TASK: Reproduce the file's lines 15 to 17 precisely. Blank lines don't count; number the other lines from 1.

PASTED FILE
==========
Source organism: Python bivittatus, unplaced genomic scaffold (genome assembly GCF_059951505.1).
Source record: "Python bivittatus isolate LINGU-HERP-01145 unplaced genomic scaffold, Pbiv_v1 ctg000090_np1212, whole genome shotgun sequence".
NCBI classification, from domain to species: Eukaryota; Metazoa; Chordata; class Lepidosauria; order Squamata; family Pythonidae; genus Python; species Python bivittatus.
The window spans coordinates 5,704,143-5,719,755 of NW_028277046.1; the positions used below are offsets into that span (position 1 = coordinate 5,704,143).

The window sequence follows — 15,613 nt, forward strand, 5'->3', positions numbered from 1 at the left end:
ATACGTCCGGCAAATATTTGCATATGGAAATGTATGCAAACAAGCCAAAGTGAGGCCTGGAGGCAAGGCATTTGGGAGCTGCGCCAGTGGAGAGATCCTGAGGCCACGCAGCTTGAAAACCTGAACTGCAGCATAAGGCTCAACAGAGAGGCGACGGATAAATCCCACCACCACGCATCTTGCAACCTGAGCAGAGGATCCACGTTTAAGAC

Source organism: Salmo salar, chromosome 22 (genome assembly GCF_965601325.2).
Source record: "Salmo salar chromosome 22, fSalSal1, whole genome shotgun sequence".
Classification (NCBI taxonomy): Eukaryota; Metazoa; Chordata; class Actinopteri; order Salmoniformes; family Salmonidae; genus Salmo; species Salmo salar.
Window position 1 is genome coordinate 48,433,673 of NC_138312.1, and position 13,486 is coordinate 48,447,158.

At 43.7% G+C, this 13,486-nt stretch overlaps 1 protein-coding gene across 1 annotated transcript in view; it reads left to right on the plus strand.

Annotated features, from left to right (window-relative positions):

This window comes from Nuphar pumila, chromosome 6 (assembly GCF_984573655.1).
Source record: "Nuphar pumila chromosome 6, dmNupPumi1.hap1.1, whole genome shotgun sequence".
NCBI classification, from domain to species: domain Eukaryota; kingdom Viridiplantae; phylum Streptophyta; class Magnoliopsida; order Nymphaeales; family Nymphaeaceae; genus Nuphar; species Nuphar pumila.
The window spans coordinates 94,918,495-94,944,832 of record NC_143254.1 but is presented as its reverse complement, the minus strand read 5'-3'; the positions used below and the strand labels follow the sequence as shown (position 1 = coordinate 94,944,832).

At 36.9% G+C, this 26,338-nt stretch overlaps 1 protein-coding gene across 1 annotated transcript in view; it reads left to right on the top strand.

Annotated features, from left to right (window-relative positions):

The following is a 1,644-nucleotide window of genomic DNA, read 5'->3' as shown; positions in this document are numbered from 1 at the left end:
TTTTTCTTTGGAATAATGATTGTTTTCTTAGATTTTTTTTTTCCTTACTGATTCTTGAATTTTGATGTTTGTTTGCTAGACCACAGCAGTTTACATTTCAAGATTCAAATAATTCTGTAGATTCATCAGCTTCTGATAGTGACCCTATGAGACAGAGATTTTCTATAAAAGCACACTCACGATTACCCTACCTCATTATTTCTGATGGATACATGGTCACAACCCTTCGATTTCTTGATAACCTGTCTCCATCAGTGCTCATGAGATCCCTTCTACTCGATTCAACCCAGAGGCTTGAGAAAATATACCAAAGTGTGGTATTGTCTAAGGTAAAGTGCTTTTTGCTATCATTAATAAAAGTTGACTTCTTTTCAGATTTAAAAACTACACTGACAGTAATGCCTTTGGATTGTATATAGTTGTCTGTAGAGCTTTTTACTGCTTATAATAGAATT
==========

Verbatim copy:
NCBI classification, from domain to species: domain Eukaryota; kingdom Viridiplantae; phylum Streptophyta; class Magnoliopsida; order Nymphaeales; family Nymphaeaceae; genus Nuphar; species Nuphar pumila.
The window spans coordinates 94,918,495-94,944,832 of record NC_143254.1 but is presented as its reverse complement, the minus strand read 5'-3'; the positions used below and the strand labels follow the sequence as shown (position 1 = coordinate 94,944,832).

At 36.9% G+C, this 26,338-nt stretch overlaps 1 protein-coding gene across 1 annotated transcript in view; it reads left to right on the top strand.